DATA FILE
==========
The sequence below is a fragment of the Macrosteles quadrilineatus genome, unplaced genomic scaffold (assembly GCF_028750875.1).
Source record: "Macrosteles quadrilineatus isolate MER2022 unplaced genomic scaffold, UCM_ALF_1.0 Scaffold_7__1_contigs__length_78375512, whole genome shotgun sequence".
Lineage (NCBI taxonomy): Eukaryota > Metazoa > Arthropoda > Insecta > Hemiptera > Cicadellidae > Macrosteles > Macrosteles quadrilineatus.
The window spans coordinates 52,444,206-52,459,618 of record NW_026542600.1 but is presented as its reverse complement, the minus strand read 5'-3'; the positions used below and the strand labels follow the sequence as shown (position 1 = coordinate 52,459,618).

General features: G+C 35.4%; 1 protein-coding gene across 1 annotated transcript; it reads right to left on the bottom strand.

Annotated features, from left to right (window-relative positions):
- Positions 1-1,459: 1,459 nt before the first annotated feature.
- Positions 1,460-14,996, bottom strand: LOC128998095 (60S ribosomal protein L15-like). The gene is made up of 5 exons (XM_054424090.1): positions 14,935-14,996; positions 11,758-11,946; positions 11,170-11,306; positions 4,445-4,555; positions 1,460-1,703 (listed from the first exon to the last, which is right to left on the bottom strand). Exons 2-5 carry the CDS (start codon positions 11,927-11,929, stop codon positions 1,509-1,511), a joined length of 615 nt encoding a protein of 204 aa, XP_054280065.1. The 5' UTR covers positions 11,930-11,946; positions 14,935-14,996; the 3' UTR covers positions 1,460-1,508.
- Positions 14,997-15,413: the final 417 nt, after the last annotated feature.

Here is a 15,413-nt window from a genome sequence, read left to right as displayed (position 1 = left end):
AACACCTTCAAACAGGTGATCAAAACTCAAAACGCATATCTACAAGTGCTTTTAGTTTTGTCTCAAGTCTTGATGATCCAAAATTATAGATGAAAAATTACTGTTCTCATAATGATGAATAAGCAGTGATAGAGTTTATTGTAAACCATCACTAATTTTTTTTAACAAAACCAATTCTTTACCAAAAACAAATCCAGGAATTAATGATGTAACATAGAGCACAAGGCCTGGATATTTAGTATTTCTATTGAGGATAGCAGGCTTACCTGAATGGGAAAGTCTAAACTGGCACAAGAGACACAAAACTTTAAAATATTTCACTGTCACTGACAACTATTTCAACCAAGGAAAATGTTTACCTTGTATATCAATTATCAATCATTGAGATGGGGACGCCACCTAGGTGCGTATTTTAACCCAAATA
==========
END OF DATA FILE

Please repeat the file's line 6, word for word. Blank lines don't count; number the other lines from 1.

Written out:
Annotated features, from left to right (window-relative positions):